12 May 2017
As part of my wider studies and reading, I have spent some time over the past month considering the differences in leading schools within an international setting. It is my opinion that it is very much a different beast altogether and this seems to be reflected in an emerging body of research that looks into this very topic. It can be very complex and a challenge to deal with parents, students and teachers that come from a variety of different backgrounds and experiences. This cultural dissonance is combined with frequent turnover of the school community, and in many cases, isolation of leaders who do not have a national framework to rely upon.
It is my view that integral to successful international leadership is not only the ability to manage administratively, but to also demonstrate cultural awareness and sensitivity - engaging with a community hailing from many different cultures, nationalities and backgrounds. Indeed, leaders who recognise cultural differences and adapt, are much more successful in building harmonious relationships which are central to school stability and ultimately, progress. They also may stay in post long enough to see through a number of planning cycles.
It is therefore vital to build a positive school climate through a promotion of shared values, and an ethos that all the community can understand and relate to. This is the essence of what a school stands for and in the case of SIS, is distilled down to our motto ‘Non Mihi, Non, Tibi, Sed Nobis.’ It is only once this shared vision is understood by all, from the Board to the teachers, students and parents that a school can move forward with purpose. Indeed, not only should these values be understood, but they should be modelled by all. Therein lies success – walking the walk, not just talking the talk.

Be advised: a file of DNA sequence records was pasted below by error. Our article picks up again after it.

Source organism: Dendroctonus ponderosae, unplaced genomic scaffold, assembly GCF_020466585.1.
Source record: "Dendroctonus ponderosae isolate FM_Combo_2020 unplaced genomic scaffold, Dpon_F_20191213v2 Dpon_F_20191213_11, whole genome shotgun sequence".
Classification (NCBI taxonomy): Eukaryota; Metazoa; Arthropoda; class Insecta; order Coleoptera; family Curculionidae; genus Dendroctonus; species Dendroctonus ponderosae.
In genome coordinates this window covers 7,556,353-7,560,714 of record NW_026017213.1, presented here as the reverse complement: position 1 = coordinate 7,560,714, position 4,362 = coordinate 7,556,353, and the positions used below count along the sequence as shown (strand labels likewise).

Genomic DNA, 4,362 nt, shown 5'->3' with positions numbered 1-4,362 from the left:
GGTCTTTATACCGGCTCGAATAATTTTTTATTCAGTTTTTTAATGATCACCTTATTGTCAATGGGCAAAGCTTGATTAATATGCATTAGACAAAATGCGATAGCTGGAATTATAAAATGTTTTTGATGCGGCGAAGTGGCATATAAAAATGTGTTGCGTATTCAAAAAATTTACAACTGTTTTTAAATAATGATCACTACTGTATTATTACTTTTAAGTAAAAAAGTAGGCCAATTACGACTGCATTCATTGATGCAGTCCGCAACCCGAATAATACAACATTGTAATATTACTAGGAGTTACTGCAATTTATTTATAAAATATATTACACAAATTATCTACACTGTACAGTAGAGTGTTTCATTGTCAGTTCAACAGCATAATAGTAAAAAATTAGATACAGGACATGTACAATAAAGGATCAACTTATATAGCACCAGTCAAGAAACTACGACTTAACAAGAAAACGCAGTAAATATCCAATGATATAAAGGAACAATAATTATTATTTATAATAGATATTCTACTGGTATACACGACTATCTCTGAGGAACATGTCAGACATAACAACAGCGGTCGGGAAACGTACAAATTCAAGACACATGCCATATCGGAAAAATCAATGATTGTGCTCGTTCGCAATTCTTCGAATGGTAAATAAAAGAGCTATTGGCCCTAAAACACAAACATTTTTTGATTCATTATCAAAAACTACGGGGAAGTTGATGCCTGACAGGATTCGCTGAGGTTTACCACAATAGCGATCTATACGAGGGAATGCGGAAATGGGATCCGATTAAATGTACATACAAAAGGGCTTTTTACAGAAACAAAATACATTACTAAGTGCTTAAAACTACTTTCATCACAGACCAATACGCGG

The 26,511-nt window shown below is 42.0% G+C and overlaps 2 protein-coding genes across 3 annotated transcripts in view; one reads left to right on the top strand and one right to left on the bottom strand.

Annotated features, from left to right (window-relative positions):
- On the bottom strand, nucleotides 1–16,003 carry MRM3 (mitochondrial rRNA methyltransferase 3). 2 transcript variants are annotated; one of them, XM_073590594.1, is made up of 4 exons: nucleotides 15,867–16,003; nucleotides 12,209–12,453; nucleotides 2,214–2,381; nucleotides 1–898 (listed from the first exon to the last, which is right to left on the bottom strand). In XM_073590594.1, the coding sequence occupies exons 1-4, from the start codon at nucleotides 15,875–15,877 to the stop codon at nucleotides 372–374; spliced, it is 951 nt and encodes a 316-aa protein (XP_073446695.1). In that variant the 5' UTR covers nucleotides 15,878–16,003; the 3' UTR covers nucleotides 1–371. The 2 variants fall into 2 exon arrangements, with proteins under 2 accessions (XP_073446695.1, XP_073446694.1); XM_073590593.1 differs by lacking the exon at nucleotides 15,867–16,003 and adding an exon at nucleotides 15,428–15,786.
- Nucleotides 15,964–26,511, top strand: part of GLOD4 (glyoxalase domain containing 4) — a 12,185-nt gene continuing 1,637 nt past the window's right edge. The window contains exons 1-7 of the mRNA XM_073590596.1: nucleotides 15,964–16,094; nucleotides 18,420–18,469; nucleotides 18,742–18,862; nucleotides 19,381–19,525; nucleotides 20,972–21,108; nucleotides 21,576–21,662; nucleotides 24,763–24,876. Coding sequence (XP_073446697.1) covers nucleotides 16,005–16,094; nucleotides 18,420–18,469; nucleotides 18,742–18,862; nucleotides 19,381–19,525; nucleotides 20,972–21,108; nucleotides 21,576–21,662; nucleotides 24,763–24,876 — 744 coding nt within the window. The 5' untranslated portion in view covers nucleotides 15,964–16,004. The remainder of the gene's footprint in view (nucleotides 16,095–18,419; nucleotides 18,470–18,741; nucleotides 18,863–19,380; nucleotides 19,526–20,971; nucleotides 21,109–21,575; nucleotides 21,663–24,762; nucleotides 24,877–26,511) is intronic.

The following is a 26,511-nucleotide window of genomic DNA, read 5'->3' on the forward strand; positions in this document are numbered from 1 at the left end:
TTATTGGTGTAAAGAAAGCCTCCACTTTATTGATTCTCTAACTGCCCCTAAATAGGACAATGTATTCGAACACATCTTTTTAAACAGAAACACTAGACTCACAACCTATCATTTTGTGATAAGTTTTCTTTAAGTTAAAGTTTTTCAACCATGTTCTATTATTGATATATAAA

So, after some research, I list below some of the ways in which I feel international leadership is different. It is still a challenge! This international lens does not even consider the founding context, which can make managing change even more interesting.
- Different community expectations towards the purpose and administration of education
- Staff and student turnover affecting stability
- Educational policies of the host nation
- Administrative structures
- Mixed cultures
- Developing international curriculums
- Market competition.